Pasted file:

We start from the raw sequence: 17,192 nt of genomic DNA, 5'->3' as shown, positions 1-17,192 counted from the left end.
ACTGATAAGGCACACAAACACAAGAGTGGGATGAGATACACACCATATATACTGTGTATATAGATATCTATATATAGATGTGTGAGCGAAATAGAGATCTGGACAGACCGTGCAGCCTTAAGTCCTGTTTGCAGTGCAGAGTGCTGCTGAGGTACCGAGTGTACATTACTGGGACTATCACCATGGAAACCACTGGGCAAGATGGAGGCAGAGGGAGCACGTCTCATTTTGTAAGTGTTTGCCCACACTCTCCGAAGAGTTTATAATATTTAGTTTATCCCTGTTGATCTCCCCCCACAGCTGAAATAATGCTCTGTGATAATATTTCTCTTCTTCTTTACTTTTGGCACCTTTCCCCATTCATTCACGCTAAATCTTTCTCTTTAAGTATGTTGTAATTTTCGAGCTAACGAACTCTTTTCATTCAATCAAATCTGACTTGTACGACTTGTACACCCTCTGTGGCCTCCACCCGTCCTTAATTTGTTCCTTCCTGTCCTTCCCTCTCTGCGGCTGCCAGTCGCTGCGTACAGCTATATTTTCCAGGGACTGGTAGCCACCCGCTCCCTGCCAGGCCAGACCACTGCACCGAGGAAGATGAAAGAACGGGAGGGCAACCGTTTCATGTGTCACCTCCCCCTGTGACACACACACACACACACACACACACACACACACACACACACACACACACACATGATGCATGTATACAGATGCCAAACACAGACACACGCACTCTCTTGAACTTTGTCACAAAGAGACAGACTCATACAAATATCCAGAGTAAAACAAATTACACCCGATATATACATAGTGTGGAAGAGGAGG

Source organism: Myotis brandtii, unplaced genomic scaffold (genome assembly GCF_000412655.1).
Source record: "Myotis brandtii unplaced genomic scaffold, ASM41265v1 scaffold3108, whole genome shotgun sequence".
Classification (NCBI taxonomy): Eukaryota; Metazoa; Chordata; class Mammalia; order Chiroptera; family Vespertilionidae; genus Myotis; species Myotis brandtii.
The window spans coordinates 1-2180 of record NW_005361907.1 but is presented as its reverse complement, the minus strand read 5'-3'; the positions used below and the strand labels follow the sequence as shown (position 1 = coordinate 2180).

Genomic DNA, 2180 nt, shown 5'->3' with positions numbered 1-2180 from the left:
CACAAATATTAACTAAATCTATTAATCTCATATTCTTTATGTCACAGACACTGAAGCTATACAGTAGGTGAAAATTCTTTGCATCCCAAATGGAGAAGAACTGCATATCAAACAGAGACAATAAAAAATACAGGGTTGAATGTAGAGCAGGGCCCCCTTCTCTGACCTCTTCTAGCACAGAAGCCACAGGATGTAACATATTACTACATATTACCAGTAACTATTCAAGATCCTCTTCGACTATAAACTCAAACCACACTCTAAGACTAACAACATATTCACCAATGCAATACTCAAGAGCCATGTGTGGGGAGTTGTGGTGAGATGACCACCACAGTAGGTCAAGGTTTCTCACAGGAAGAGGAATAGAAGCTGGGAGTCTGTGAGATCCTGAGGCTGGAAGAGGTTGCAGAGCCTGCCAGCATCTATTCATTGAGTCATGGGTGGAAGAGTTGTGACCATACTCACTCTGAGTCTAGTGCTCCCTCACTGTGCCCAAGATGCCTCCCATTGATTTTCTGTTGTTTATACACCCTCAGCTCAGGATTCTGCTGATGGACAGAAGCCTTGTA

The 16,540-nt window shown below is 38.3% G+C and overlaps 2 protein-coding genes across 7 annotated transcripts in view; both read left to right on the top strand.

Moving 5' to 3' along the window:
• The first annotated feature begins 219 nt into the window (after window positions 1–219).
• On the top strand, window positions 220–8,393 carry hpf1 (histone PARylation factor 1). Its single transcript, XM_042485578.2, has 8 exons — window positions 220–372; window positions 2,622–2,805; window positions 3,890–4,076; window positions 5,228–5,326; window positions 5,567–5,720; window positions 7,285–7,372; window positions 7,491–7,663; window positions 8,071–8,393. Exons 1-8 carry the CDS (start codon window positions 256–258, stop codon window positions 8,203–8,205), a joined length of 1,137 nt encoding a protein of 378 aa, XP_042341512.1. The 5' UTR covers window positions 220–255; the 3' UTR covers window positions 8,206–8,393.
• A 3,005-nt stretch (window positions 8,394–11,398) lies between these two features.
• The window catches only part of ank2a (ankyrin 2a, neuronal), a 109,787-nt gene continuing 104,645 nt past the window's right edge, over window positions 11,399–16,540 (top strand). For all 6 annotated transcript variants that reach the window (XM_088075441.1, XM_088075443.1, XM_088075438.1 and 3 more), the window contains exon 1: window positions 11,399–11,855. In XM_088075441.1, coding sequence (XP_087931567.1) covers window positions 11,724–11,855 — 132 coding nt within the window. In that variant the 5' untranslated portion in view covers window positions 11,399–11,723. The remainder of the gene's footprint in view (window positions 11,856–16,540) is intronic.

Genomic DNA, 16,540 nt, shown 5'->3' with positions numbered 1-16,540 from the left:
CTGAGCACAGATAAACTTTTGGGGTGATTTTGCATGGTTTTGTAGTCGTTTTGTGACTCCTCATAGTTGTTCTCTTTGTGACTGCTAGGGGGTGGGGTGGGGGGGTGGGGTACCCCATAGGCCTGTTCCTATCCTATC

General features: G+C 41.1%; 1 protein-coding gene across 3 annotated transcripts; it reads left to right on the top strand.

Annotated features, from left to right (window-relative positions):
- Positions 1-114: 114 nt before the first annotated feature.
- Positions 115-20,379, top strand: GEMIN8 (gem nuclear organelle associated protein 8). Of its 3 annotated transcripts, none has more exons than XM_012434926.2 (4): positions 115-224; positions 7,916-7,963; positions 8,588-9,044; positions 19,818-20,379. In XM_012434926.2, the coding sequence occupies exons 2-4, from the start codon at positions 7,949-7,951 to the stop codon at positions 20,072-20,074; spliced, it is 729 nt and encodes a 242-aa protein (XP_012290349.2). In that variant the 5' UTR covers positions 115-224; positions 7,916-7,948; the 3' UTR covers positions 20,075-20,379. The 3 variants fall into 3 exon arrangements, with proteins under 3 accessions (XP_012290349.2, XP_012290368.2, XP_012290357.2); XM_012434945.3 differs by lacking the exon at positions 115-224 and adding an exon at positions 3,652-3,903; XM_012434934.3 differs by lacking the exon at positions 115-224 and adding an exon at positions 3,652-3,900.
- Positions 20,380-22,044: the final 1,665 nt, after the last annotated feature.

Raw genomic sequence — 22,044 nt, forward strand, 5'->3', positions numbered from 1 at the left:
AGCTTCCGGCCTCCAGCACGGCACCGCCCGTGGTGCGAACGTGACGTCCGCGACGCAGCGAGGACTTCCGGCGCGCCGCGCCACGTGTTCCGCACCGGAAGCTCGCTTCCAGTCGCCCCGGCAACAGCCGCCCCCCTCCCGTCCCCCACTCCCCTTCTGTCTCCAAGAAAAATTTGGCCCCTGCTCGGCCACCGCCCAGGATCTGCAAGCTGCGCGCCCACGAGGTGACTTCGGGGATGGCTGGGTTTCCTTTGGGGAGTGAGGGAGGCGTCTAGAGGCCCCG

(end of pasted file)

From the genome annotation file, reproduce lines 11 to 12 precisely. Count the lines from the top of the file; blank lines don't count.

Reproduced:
• The first annotated feature begins 219 nt into the window (after window positions 1–219).
• On the top strand, window positions 220–8,393 carry hpf1 (histone PARylation factor 1). Its single transcript, XM_042485578.2, has 8 exons — window positions 220–372; window positions 2,622–2,805; window positions 3,890–4,076; window positions 5,228–5,326; window positions 5,567–5,720; window positions 7,285–7,372; window positions 7,491–7,663; window positions 8,071–8,393. Exons 1-8 carry the CDS (start codon window positions 256–258, stop codon window positions 8,203–8,205), a joined length of 1,137 nt encoding a protein of 378 aa, XP_042341512.1. The 5' UTR covers window positions 220–255; the 3' UTR covers window positions 8,206–8,393.